The French Bulldog has catapulted up the popularity charts in recent years. Most recently, it ranked behind only the Labrador Retriever (on top for three decades) in the American Kennel Club (AKC) list of most popular dogs in the country. Black and white French Bulldogs may not be show eligible, but their striking appearance makes them sought after by pet owners.
Small to medium (11 – 12 inches)
20 – 28 pounds for males, 16-24 pounds for females
10 – 12 years
Fawn, fawn and white, fawn brindle, brindle, brindle and white, cream, white and brindle, white and fawn
Families looking for a playful, easy-to-groom lapdogs that does not require a lot of space.
Easygoing, sociable, gentle, friendly, playful, affectionate
In this article, we’ll look at the history and relevant facts about the black and white French Bulldog, including what it’s like to own one of the adorable beasts.
French Bulldog Characteristics
The Earliest Records of Black and White French Bulldog in History
Black and white French Bulldogs are not a separate breed, and their history is the same as all other Frenchies. The early ancestors of modern French Bulldogs came not from France but across the Channel in England. Toy Bulldogs were popular, especially in the city of Nottingham. When lace makers relocated to northern France due to competition from the Industrial Revolution in the mid-1800s, they brought their dogs with them. The French embraced the pups and bred them with Pugs and other terrier-type dogs until the modern French Bulldog breed was standardized.
How Black and White French Bulldog Gained Popularity
Once Paris discovered the newly developed French Bulldog, the breed’s popularity proliferated. The adorable bat-eared dogs first served as pets of the working class before being noticed by the nobility. Late in the 19th century, French Bulldogs made their way into the rest of Europe and over to the United States. Interestingly, their native England was much less enthusiastic about the new French Bulldog, probably because the love of the traditional English Bulldog ran so deep.
Formal Recognition of Black and White French Bulldog
American tourists were the first to bring the French Bulldog over from Europe. American breeders made the famous bat ear of the Frenchie standard and formed the world’s first French Bulldog Club. French Bulldogs were first shown in America in 1896, and the breed was recognized by the AKC two years later in 1898.
However, black and white is not an officially recognized color pattern for French Bulldogs. Black and white French Bulldogs are not allowed in the show ring but possess all the faults and charms of every other member of this breed.
Top 3 Unique Facts About Black and White French Bulldog
1. A French Bulldog Went Down With the Titanic
At least nine dogs are known to have been lost in the sinking of the Titanic: one of which was a French Bulldog of unknown color. The dog, named Gamin de Pycombe, was a champion Frenchie that was purchased in England by an American banker who survived the voyage. If you’re curious, two Pomeranians and a Pekinese are known to have survived the sinking, smuggled onto lifeboats by their owners.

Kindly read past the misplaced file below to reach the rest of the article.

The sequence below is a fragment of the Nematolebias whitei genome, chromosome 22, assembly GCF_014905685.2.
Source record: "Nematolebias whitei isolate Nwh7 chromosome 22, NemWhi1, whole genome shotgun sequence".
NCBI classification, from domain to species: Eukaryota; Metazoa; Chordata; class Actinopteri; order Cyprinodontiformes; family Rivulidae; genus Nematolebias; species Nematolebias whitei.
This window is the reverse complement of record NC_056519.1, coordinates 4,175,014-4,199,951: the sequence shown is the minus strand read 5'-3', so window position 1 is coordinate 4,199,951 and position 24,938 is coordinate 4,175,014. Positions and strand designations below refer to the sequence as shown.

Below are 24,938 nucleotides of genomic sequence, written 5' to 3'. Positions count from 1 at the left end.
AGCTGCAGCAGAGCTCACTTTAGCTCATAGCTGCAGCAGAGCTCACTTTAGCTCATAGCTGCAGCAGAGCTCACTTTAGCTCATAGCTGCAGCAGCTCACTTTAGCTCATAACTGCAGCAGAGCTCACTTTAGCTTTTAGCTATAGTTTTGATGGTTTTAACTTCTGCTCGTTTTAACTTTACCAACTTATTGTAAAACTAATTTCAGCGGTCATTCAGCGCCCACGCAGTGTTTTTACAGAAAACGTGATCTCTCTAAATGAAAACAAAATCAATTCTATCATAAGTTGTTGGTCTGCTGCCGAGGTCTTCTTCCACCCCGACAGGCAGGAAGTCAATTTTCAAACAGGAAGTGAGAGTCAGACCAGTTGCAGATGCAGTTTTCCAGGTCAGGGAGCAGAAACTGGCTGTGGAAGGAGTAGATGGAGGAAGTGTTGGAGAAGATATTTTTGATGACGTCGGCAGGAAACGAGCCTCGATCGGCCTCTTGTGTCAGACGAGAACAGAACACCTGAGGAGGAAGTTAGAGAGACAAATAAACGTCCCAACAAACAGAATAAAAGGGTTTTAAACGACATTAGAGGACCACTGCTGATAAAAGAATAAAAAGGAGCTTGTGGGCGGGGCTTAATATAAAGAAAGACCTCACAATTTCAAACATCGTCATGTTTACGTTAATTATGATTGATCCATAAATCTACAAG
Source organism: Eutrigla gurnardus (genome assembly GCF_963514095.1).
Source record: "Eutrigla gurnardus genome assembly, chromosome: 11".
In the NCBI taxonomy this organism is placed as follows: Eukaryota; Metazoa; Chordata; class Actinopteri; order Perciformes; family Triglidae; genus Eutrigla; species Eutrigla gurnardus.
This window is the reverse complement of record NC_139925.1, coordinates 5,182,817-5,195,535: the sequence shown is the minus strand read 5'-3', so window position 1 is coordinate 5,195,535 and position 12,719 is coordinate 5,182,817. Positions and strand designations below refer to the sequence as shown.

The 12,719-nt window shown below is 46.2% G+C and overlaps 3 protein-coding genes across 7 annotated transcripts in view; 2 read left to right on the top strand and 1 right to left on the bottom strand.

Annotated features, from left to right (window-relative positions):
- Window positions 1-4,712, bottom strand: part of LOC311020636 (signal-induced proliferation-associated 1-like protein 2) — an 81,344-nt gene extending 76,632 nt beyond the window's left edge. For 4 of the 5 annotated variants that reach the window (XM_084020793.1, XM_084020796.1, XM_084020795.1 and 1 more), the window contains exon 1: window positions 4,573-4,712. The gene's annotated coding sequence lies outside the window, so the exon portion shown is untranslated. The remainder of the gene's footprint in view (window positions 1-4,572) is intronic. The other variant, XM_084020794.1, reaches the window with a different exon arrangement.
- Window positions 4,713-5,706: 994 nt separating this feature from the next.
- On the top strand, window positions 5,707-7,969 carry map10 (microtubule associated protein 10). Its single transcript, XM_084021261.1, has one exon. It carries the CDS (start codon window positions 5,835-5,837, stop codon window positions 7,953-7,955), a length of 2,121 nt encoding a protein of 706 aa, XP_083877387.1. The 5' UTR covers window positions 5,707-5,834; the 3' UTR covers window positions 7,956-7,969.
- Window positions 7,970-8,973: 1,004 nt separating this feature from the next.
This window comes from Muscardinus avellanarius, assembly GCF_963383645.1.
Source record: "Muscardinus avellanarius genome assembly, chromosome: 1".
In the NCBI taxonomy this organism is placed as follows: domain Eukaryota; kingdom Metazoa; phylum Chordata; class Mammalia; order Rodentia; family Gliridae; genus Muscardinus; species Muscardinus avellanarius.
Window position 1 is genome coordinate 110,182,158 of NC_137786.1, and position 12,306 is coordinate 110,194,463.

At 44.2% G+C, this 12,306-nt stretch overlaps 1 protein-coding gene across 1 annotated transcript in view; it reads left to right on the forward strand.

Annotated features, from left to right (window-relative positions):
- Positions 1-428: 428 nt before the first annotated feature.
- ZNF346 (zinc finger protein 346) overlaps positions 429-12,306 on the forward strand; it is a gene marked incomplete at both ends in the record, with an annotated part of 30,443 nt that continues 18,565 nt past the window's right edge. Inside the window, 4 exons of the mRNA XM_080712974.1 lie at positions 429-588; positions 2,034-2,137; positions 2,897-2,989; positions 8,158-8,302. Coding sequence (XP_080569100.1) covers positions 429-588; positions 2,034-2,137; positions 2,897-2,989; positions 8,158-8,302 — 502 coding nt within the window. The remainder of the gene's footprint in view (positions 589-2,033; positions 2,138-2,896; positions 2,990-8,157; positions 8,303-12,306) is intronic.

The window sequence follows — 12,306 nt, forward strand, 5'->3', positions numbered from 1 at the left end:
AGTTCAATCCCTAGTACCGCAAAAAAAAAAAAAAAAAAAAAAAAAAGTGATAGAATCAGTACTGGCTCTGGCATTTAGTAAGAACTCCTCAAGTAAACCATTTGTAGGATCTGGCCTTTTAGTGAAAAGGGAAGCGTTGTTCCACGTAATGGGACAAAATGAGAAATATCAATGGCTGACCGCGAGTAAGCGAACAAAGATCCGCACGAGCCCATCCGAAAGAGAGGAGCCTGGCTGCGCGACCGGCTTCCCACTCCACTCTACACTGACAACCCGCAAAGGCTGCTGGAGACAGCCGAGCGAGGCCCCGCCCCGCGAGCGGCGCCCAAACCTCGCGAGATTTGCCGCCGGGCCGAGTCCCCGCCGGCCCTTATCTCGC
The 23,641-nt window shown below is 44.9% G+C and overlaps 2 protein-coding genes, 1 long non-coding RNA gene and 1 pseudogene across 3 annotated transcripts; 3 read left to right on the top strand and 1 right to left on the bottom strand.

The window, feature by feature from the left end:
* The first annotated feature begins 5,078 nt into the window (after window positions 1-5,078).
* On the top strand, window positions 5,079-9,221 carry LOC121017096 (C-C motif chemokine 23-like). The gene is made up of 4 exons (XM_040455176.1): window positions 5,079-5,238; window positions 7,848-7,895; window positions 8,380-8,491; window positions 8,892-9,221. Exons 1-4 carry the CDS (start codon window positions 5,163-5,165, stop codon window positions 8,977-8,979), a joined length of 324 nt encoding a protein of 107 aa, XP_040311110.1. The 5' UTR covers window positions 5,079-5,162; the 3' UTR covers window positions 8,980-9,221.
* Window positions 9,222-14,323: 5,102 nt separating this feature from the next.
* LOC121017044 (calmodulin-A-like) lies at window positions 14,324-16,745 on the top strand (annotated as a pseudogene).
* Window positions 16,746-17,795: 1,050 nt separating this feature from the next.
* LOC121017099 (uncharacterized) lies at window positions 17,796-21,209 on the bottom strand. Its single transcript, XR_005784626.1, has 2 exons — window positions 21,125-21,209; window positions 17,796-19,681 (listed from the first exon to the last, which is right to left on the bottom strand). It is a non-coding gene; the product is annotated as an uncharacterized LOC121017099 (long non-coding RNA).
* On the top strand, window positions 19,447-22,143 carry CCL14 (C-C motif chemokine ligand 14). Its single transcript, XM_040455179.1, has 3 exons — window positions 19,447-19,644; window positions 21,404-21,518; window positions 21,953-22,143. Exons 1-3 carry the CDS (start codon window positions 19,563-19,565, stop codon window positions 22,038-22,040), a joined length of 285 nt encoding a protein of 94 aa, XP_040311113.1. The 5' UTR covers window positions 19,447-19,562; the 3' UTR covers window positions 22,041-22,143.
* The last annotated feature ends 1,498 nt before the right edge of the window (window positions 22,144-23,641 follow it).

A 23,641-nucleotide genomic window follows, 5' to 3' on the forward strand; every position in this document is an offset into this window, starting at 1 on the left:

2. Black and White French Bulldogs Were Once Part of the World’s Oldest Profession
Early in their debut into Paris society, French Bulldogs were most commonly found in brothels, serving as companions to the ladies of the night: the belles de nuit. Artists of the era often pictured the little dogs alongside their mistresses in postcards and prints.
3. Black and White French Bulldogs Come in Many Patterns
Within the general color black and white, there’s a lot of variation among French Bulldogs. They can be mostly black or mostly white, with only a few patches of the opposite color. Sometimes they display a piebald pattern, which is more evenly split between the two. Ticked or spotted patterns are also possible.
Does Black and White French Bulldog Make a Good Pet?
Black and white French Bulldogs make amusing, playful, and entertaining pets, as you might expect, given their popularity. The dogs are small enough to live in almost any environment, including crowded cities. They generally get along well with other pets, but they can be a bit territorial.
The dogs are alert and watchful but don’t tend to bark much. French Bulldogs are smart but can be stubborn, so patience is required when training them. The biggest concern with owning a black and white French Bulldog is their health problems. A recent study found that French Bulldogs were more likely to develop health problems than other breeds. Breathing problems due to their flat faces are the most serious, but Frenchies can also suffer skin, eye, ear, and spinal issues.
Black and white French Bulldogs have a unique and fascinating history. Unfortunately, they are also plagued with many issues in the present, thanks to reckless breeding and their unusual body type. Be very careful to research breeders thoroughly if you’re looking to purchase one of the dogs. Also, be financially prepared not only to cover the cost of the dog but potentially many severe and even life-threatening medical concerns.
Featured Image Credit: Patryk Kosmider, Shutterstock